Maybe it’s at the destination, perhaps it’s written on the backs of the signposts sweeping by along the way, or in the vision of the places to come. Or it could be in the music that seems to run through his body and connect his flesh to his bones, but Matt Mays’ songs, like the man himself, can neither be tied up in a neat bundle, nor tied down to a place, style or vibe.
After his wandering heart led him from his Halifax home via Los Angeles, New York and Montreal, Mays settled in Toronto – for now. Interspersed in this nomadic life have been trips to Indonesia, Mexico, Costa Rica and Morocco, ostensibly to surf but also to create music, all while continuing to spend time on the East Coast. The changes of venue echo the changes of Mays’ songs; it’s as if they’ve been infused with a bit of road or beach dust from each place he’s slept.
“I’ve moved around quite a bit,” Mays says. “I kind of feel like I have only so many years on this planet so to stay in one place doesn’t make much sense to me. Once I started traveling, getting to see the world, once you get to see some you want to end up seeing more.”
And if places are one dimension through which Mays moves with ease, music is another. His most recent album, 2018’s Twice Upon a Hell of a Time, is an acoustic re-imaging of its predecessor, 2017’s Once Upon a Hell of a Time. Of re-doing his album with a different feel, Mays once said songs don’t have to have just one life. Now, he elaborates: “Songs are kind of like people – you can’t (force) it, they’re just gonna be who they are. And they can wear really different outfits, but you’re never going to change who they are. Songs are like that, you can play them any way you want in a different genre or interpretation, but it’s still gonna be the same thing.
“If it’s a great song it’s a great song, or a bad song is a bad song.”
If, over his seven albums since 2002 (after he left his first band, The Guthries), his songs have had many lives, well, so has he, especially when they’re measured out in the coffee spoons of his moments onstage, when he is often flooded with images of his past.
“Music’s super weird like that for me — usually when I’m playing live older songs, weird memories of my life pop up and it’s always different random ones, it’s never the same ones, it’s ones I never would have thought of again. Something about the music brings it out. It’s nothing I can anticipate. Sometimes it doesn’t happen; other times it does. It’s just different times, strange times, great times, happy times, sad times; it’s all very strange.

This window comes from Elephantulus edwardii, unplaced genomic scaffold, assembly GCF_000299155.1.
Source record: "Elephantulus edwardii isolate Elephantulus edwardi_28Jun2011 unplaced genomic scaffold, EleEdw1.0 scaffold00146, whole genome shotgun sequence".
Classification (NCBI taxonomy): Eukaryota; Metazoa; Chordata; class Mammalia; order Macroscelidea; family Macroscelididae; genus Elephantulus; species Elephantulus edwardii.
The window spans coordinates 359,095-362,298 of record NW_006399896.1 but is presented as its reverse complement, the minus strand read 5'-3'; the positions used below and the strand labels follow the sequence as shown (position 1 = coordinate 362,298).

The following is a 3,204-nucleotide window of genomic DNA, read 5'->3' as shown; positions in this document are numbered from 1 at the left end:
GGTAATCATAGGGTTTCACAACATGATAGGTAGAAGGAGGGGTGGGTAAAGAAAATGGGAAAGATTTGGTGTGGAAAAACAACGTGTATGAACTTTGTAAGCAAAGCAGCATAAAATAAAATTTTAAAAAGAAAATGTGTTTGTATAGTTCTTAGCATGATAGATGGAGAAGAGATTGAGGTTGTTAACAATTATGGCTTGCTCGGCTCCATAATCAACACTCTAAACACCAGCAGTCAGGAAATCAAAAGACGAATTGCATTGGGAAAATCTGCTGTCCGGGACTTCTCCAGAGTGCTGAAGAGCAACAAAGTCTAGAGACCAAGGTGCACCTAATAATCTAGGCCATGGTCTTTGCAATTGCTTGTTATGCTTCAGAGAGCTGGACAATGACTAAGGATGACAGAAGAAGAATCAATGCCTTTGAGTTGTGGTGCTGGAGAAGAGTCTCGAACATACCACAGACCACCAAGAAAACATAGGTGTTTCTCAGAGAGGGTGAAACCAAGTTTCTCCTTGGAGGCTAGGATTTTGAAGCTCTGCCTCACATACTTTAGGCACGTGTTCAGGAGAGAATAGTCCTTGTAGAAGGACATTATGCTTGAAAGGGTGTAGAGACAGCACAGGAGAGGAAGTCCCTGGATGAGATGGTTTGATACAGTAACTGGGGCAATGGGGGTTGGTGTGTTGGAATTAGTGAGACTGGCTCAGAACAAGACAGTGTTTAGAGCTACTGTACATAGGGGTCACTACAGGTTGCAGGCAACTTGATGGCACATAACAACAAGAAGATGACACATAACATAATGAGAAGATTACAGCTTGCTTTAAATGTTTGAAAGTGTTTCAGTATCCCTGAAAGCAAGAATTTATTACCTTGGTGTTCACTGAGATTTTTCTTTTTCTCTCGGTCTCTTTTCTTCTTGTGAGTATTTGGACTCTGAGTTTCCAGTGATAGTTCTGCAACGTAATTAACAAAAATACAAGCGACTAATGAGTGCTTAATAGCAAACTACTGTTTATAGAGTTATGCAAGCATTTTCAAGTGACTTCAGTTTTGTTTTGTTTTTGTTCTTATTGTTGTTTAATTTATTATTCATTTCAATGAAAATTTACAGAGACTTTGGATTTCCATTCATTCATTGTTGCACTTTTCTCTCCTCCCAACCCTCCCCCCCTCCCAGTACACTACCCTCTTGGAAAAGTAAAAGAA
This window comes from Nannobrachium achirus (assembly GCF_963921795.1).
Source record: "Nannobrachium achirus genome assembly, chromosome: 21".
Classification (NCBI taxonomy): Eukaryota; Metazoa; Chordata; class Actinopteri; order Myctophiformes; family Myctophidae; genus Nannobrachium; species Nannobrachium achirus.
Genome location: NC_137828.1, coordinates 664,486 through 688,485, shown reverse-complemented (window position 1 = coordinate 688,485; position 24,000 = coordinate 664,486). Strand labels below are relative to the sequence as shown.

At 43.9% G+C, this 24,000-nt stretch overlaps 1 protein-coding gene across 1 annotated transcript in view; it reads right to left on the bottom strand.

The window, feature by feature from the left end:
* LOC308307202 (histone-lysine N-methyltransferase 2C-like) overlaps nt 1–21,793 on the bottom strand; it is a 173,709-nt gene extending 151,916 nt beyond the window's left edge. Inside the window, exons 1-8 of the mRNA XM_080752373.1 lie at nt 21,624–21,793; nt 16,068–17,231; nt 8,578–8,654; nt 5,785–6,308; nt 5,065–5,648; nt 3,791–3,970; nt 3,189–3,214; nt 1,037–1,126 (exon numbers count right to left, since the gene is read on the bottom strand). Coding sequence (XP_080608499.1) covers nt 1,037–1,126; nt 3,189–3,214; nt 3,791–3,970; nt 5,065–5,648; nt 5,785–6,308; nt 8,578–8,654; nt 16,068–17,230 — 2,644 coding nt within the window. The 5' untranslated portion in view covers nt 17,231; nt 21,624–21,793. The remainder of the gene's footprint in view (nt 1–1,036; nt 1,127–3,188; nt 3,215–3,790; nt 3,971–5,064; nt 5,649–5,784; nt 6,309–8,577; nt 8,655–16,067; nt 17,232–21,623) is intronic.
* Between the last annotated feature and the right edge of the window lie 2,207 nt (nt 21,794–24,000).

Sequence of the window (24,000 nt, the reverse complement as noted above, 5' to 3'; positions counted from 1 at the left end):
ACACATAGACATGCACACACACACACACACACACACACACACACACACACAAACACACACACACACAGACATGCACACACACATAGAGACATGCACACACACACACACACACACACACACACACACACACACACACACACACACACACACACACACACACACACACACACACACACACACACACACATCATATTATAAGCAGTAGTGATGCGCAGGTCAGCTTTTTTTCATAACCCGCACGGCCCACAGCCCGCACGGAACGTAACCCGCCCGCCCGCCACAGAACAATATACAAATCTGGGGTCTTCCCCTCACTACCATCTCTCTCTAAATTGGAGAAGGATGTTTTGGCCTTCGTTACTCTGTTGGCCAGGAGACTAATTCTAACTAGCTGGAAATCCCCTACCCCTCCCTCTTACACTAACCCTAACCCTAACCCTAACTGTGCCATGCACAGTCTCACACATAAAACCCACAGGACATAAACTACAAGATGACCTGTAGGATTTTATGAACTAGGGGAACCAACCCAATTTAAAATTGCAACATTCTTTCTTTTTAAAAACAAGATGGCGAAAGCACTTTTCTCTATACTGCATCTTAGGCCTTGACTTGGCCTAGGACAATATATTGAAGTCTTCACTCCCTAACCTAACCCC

“The thing is music is equally good for happy times in my life as well as hard times. It’s part of me, like eating or breathing.”
When he’s home, Mays has established a routine that helps him spend as much time as possible focused on the music that is like air to him. He awakens before 8 a.m., takes his miniature schnauzer puppy Rhubarb (Ruby when she’s good, Barb when she’s bad) out, then works out and rides his bike to the studio, returning home for dinner and some downtime. Mays once said, “It’s contentment I’m chasing, not a bigger house or a fast car.”
Could that contentment now be captured?
“I’m starting to realize that I’ll never have it; it comes with being a restless artist I think. I’m pretty happy these days. The level of contentment I think I could possibly have I think I’ve met for now. I have a very good life.”
The good life, however, does not interfere with Mays’ muse. “The only thing that is a sure thing is the truth is the harbinger of the element of the song. You don’t even know why you’re writing it, and then 10 years go by and you realize the whole song completely applies to your life. I don’t know how it all works, but yeah, it’s a strange thing and it’s probably the beauty of music. Music’s really a theory; it’s not really the facts, so that’s why it makes everybody feel something.”
(Photo courtesy Devin McLean.)
Matt Mays plays The Wildhorse Saloon Tuesday, July 9. For information, go to http://wildhorsesaloon.ca/
Mary-Lynn Wardle is a Bragg Creek writer.